It would be impossible to keep track of the number of musicians who list The Beatles as their inspiration. It is also hard not to like at least one of their melodies, from Love Me Do to The End there’s something for every kind of taste. But what can we as members of an organization learn from the Fab Four?
- Get by with a little help from your friends. John Lennon and Paul McCartney are arguably the most famous songwriting team of our times. They would finish each other’s songs, improve verses, fill in blanks and hit hard-to-reach notes (such is the case in A Hard Day’s Night, written by Lennon with the bridge sung by McCartney because John couldn’t). At work you must encourage an environment of collaboration where everyone’s output is considered. If you are stuck on a project or testing a new idea, run it by your colleagues. After all it was Ringo Starr, who rarely got to write, who originated the title of that song, an album and a movie.
- Act naturally. Even after recording hit after hit and becoming world famous, the Liverpool Quartet never lost their down-to-earthness and that’s what the press loved about them. They always joked and had fun onstage and offstage. At the office and outside you got to love what you do and do what you love. Don’t try to impress your supervisors with a phony or obnoxious attitude even if you are the best at what you do. Never look down upon anyone in a lower job position. Remember you’re all part of the same team!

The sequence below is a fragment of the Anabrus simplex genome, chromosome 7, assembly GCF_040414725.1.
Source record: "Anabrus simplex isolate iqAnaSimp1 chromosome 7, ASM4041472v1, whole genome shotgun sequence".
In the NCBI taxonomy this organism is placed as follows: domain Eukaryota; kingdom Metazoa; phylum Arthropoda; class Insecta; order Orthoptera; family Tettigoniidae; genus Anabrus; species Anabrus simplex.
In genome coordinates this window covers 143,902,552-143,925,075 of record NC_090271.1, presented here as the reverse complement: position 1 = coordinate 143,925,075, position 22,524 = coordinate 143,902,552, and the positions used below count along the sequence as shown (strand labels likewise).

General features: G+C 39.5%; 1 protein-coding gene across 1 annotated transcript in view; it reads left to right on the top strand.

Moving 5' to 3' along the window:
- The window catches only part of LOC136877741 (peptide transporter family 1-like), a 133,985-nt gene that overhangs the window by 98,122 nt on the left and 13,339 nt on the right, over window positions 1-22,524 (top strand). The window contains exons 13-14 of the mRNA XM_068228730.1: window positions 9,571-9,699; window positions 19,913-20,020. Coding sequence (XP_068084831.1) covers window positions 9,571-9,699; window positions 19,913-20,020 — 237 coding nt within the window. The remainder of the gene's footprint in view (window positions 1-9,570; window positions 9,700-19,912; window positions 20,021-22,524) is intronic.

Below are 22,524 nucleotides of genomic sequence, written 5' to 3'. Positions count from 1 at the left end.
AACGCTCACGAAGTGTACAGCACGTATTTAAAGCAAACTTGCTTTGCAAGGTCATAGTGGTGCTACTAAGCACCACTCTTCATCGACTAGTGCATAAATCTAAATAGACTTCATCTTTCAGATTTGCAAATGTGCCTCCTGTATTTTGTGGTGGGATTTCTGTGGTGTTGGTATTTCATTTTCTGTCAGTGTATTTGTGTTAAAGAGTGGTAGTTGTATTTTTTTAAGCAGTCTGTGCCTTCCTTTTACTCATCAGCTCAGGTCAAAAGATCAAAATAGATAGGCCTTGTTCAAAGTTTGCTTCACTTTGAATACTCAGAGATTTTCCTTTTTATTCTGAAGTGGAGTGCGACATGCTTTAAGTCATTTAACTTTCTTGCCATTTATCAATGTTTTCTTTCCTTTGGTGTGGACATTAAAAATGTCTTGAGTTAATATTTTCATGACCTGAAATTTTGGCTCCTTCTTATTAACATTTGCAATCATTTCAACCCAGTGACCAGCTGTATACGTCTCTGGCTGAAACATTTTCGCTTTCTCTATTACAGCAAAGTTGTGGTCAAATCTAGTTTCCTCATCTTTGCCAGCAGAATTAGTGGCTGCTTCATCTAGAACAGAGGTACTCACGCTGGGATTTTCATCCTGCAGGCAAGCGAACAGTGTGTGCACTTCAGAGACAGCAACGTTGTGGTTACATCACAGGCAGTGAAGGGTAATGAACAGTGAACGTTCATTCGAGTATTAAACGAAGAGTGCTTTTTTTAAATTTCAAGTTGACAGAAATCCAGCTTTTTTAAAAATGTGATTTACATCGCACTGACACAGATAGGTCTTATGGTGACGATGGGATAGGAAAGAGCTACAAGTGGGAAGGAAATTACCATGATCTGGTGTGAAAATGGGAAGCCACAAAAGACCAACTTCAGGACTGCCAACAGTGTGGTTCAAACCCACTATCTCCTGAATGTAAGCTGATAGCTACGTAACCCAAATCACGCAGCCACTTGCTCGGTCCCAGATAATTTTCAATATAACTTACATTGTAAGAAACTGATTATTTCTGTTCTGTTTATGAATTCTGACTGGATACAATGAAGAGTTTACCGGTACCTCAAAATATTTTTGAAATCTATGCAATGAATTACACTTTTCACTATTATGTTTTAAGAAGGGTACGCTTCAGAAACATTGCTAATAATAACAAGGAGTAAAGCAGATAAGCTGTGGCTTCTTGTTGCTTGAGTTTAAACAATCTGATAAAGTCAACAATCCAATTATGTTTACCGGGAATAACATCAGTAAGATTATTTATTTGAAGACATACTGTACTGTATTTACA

- Take a sad song and make it better. Yoko Ono came in and broke up The Beatles or so the story goes. John left in 1969 and then Paul made the announcement later on. The truth is all four members were ready to carry on separately with their own music and being a Beatle was just not fullfilling anymore. So it was essentially a good thing that the band broke up before releasing an album nobody would have really wanted to do and in time for us to enjoy the successful solo careers of John, Paul, George and (again, even) Ringo. Maybe you didn’t get that promotion, your project was shut down or your idea got shelved. Accept apparent defeat as part of the learning process and keep your head out looking for new opportunities. Don’t be discouraged; after all, The Beatles were at first rejected by Decca being told that “The Beatles have no future in show business”.
4. Play golf.
So whether you have the wit of John, the charm of Paul, the insight of George, Ringo’s sense of humor, or the outsourced talent of Billy Preston, your role is vital for your
band’s company’s success.